South African regulatory standards for bioaerosols are based on the well known European directive no. 2000/54/EC dealing with the protection of workers from risks related to exposure to biological agents at work.14,16 The health risks associated with exposure to biological agents (microbial agents, allergens, and toxins) depend on the degree of pathogenicity or toxicity of the agent, the route of transmission, and the level of exposure to the agent. Control measures to reduce the emission of bioaerosols in fish processing plants include process separation or enclosure and the use of local extraction ventilation systems to processes and equipment (gutting machine, fishmeal bagging) (figs 1 and 2). Fitting a local exhaust ventilation system in a salmon processing plant reduced the overall mean respirable aerosol concentration from 2.37 mg/m3 to less than 0.01 mg/m3.11 This resulted in no new cases of occupational asthma over a 24 month period versus an initial 8% prevalence prior to the intervention. Where there is skin contact with the hazardous agent (fish sorting, spice mixing), appropriate gloves (cotton lined) and plastic sleeves can be worn (fig 3). Puncture wounds and lacerations should be treated expeditiously to prevent infection and skin exposure to allergens in fish juice. An appropriate combination of emollients and moisturisers can be used prophylactically to protect skin barrier function and prevent the development of irritant contact dermatitis.8 Special care should be taken when instituting preventive measures that one hazard is not replaced by another, such as using latex gloves and inadvertently causing latex allergy.
Exposure monitoring for bioaerosols (for example, bacterial/spore counts, endotoxin or allergen levels) can evaluate the effectiveness of control measures in decreasing the risk of infection and/or allergic sensitisation of other, as yet unaffected, workers. Medical surveillance programmes can be used as a useful adjunct to industrial hygiene evaluation and control measures. Various early subclinical biomarkers (for example, serum eosinophilic cationic protein, skin prick testing with fish extracts, fish specific serum IgE or IgG antibodies) and target organ tests (for example, non-specific bronchial hyperresponsiveness, skin patch tests with fresh fish) can be used to detect early inflammation, allergic sensitisation, or adverse health outcomes such as asthma, extrinsic allergic alveolitis, or contact dermatitis among affected workers.2,14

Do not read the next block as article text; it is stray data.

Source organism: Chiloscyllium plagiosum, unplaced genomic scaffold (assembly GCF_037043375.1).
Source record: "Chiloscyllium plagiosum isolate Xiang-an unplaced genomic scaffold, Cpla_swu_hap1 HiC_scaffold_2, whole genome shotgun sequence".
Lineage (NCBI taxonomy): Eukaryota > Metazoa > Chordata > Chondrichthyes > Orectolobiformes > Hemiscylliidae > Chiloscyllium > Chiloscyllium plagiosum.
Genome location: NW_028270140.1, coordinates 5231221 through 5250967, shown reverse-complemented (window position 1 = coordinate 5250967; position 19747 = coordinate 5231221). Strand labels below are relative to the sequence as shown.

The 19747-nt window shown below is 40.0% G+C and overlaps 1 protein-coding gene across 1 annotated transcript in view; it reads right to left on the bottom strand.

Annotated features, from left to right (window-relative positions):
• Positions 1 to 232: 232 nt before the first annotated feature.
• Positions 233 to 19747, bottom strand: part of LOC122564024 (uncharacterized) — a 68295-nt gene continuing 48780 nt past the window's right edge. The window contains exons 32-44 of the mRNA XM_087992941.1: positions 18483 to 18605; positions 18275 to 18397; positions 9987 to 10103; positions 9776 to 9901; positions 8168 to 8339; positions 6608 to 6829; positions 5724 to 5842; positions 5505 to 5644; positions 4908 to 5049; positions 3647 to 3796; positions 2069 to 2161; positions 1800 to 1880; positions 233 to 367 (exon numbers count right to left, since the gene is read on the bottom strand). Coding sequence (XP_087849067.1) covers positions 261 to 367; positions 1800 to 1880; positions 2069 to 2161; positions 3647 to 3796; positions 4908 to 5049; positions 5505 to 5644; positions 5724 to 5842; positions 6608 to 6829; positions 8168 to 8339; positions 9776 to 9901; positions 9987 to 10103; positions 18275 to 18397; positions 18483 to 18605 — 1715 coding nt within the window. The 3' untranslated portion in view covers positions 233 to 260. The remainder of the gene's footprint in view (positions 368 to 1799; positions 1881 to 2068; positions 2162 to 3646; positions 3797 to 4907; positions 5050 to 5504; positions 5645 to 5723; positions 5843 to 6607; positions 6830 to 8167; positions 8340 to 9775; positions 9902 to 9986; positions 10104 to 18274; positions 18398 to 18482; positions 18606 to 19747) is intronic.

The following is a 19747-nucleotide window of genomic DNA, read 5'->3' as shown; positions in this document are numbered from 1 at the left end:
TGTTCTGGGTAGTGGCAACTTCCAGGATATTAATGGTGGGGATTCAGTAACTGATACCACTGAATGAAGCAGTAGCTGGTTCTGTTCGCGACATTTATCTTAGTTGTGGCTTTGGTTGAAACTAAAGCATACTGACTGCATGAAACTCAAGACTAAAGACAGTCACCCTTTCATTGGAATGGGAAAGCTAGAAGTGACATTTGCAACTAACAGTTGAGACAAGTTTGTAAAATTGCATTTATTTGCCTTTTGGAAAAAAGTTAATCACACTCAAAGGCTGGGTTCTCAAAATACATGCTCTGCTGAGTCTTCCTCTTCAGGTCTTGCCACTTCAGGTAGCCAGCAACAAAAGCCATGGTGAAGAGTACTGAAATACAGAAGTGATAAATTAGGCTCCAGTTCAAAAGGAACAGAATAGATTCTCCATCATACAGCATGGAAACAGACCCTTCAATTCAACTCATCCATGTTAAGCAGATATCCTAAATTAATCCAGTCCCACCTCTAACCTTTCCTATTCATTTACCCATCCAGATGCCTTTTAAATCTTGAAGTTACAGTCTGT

Improvements in workplace design, such as introduction of conveyor belts for transporting fish at reasonable speeds; adjustable tables and platforms to stand on; adjustable sit/stand stools; provision of foot rests; and anti-fatigue mats have an important role in dealing with ergonomic hazards (fig 3).17–19 In situations where personal protective equipment is indicated, proper fitting gloves should be provided so as to reduce the hand and finger force required to perform a repetitive task. Aside from ensuring appropriate design of hand tools, workers should be educated in maintaining a neutral wrist when performing repetitive motions in the fish filleting and sorting departments. In the bagging and packing departments, the use of mechanical lifts for loading cans and fishmeal bags and training on correct lifting techniques will alleviate back stress and prevent injury (fig 2). Improved workplace organisation, including the formation of joint health and safety committees, participatory management styles, well defined organisational philosophies on occupational health and safety, modified work provision post-injury at work, job rotation, and recognition of other local pyschosocial stress factors (for example, gender roles, seasonal work, low income) will have an impact in reducing work related stress and cumulative trauma disorders among fish processing workers.3,20
We would like to thank Noah Seixas from the Department of Environmental Health at the University of Washington; Mary Miller from the Washington State Department of Labour and Industries; Madimetja Molekwa from the Occupational and Environmental Health Research Unit (UCT); Raymond Beukes, Simphiwe Mbuli, and Emmanuel Rusford from Pensinsula Technikon; and Joshua Fernandez, Gerald Reese, and Samuel Lehrer from Tulane Medical Centre for their assistance with various aspects of the project. This publication was supported by research grants from the Medical Research Council of South Africa and R01 Grant No. F002304 from NIOSH, CDC, USA. Its contents are solely the responsibility of the authors and do not necessarily reflect the official views of these agencies.
Spotlight on a growth industry